Harnois and Gabriel (2000) states that improvement in mental illness will always depend on how successful intervention strategies are applied during project. Educational campaigns will be launched in all the suburbs of South West Sydney. The project aim will be to reduce barriers to treatment and care by increasing awareness about the frequencies of mental disorders, their treat ability, the recovery process and human rights of people with mental disorders. According to Harnois and Gabriel (2000) the care choice should be available and their benefits should be widely disseminated so that responses from general population, professionals, media, policy makers and politician will be reflect the best available knowledge. People will be informed about risk factors of disease. Mental health policy and legislations will be essential in sustainability of this project. According to Brundtland (2001) Policies which discriminates the people with mental disorders should be avoided. Health insurance schemes which also cover people with mental disorders should be encouraged, and policies should be formulated regarding this.
Supported environment will be created for mentally ill patients by involving communities, families and consumers. Charles, Wallace, Tauber, and Wilde (1999) state that Patients who are at risk of developing mental disorder due to certain kind of frustration should be encouraged by providing them job opportunities and enhancing their personal skills by vocational training programs in community. Setting should be done like shifting patients from mental hospitals to community care centres, which are cost effective as well as respect the human rights. according to Charles, Wallace, Tauber, and Wilde (1999) mental health services should be provided in the community with all available resources, their by strengthening the community action as well as reorienting health service for mentally ill patients. This enable the patient to live in normal environment, like Italian city of Trieste has created an impressive network of community based services, protected apartments and co operatives employing mentally ill persons.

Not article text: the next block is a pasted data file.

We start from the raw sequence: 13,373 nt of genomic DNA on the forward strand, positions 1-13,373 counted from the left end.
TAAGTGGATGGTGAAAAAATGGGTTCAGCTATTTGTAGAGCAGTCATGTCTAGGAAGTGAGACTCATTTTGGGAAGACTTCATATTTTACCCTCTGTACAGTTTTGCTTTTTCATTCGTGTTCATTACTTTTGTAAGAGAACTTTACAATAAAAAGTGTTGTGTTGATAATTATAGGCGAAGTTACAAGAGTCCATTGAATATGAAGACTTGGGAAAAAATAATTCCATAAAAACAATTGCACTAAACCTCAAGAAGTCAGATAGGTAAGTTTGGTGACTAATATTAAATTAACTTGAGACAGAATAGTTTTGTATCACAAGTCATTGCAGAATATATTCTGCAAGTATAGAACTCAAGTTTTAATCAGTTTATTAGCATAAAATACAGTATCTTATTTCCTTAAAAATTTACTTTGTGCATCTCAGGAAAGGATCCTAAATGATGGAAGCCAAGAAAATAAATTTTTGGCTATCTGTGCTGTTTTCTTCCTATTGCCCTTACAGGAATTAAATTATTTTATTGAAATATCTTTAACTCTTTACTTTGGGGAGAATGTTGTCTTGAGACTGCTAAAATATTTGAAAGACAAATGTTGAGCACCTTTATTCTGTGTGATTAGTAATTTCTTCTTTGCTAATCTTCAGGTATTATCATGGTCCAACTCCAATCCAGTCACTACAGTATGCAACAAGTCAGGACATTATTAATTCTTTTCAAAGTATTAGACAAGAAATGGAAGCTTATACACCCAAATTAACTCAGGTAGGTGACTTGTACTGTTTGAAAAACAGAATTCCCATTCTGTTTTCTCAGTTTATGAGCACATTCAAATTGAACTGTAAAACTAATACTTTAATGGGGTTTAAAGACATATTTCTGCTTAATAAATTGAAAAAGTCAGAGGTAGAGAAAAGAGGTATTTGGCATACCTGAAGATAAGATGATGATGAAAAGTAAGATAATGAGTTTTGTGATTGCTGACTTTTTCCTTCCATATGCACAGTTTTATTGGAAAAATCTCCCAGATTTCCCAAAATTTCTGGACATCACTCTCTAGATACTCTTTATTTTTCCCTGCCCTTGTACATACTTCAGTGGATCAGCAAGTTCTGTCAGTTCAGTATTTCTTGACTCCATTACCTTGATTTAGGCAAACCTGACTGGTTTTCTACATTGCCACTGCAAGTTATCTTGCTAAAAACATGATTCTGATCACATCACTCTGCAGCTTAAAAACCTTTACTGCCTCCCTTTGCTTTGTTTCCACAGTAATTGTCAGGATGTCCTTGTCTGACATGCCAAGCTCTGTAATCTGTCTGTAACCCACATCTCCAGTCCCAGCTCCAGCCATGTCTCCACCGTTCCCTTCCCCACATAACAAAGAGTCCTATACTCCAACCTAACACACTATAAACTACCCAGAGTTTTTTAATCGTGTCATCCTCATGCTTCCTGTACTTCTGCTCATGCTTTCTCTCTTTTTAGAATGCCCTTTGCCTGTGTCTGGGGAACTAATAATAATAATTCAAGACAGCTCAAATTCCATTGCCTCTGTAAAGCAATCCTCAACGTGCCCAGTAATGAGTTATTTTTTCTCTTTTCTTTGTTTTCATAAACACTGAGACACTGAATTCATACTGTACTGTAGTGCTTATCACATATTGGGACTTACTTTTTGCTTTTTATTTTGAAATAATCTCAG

By developing personal skill of patients and their families will help them in their ability to make a informed decision about their health, and this will again help in treating the people regarding the nature of disease, treatment available and outcomes.
In this project mostly Beattle’s (1991) model (cited in Naiido and Willis, 2000) is covered, which includes health persuasion, legislative action, personal counselling and community development. This project also covers the traditional perspective of Caplan and Holland (1990) model.
The activities will be evaluated to achieve the desired outcome. Policies will be reviewed twice during the whole project to analyse its effects on mentally ill people, their relatives and general population (which is well supported by Primary Mental Health Care, 2004). The role of community centres and home care visits will also be evaluated. The community centres will be frequently visited to see their efficiency and quality care. Statistically and clinically significant improvements will be recorded. The aim of this evaluation, basically, will be to achieve the desired outcome as mentioned below.